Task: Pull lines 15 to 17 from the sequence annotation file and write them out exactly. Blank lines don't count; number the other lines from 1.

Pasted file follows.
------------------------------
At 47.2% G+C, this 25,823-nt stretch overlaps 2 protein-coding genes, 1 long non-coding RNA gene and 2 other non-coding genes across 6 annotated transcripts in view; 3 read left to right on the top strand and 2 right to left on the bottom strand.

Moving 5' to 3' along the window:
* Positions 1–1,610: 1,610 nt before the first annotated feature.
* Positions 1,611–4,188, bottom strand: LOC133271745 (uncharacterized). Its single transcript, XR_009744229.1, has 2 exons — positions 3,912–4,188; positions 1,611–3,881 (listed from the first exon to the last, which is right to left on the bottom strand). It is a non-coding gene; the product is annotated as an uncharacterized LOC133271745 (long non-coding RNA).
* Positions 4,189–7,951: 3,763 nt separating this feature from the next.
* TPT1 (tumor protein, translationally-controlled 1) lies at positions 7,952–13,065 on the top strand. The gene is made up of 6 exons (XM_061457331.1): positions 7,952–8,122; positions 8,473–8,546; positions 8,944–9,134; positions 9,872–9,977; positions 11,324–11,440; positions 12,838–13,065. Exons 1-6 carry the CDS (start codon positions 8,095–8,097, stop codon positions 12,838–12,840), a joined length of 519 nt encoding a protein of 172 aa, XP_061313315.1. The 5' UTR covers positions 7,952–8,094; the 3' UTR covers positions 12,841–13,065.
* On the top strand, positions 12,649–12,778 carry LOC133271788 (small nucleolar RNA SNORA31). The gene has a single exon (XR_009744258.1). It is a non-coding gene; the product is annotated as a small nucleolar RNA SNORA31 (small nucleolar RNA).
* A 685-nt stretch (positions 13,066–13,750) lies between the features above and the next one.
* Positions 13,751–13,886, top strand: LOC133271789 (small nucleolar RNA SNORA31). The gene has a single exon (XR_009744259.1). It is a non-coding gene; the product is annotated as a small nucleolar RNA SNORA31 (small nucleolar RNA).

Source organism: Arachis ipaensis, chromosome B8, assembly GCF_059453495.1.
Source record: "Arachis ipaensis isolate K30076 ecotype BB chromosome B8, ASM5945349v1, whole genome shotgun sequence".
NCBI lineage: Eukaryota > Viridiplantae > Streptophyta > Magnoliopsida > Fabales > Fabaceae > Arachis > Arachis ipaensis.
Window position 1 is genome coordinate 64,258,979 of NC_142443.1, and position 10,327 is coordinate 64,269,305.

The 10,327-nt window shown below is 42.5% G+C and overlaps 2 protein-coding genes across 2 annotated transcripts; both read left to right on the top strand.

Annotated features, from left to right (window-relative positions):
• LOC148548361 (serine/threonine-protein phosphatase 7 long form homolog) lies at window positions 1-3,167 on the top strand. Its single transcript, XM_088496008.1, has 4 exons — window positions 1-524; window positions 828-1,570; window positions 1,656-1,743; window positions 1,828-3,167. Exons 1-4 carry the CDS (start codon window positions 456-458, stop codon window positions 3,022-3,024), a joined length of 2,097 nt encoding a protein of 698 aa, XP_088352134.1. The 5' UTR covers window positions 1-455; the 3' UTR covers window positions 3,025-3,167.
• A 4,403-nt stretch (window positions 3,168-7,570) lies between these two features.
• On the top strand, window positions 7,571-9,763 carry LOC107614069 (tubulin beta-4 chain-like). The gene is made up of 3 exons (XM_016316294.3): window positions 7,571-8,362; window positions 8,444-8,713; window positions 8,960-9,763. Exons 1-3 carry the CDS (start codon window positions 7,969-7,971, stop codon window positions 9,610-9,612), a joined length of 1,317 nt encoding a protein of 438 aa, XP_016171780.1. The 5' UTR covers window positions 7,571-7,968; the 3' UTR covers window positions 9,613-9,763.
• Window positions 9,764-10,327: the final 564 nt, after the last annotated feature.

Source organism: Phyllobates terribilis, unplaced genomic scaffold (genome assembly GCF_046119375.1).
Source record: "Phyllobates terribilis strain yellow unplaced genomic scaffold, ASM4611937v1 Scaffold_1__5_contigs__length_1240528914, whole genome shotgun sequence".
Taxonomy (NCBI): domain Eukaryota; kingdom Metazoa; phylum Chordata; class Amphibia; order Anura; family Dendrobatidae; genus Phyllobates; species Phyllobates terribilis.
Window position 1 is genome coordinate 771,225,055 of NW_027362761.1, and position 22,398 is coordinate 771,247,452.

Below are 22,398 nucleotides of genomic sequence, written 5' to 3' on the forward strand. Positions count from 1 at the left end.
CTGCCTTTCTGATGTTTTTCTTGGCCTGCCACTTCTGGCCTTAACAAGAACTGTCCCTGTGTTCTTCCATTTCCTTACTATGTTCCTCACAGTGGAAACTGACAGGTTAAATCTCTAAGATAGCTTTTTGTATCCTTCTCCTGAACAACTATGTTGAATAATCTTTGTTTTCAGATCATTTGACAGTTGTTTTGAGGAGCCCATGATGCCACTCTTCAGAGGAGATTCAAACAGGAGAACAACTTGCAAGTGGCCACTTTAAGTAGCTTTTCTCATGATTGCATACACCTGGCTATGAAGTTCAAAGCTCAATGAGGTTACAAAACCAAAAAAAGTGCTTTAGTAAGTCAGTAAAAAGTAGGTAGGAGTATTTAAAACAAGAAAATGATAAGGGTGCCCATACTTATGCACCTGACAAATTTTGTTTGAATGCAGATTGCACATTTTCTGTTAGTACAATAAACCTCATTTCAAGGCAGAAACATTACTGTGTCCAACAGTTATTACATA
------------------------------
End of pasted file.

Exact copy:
Annotated features, from left to right (window-relative positions):
• LOC148548361 (serine/threonine-protein phosphatase 7 long form homolog) lies at window positions 1-3,167 on the top strand. Its single transcript, XM_088496008.1, has 4 exons — window positions 1-524; window positions 828-1,570; window positions 1,656-1,743; window positions 1,828-3,167. Exons 1-4 carry the CDS (start codon window positions 456-458, stop codon window positions 3,022-3,024), a joined length of 2,097 nt encoding a protein of 698 aa, XP_088352134.1. The 5' UTR covers window positions 1-455; the 3' UTR covers window positions 3,025-3,167.
• A 4,403-nt stretch (window positions 3,168-7,570) lies between these two features.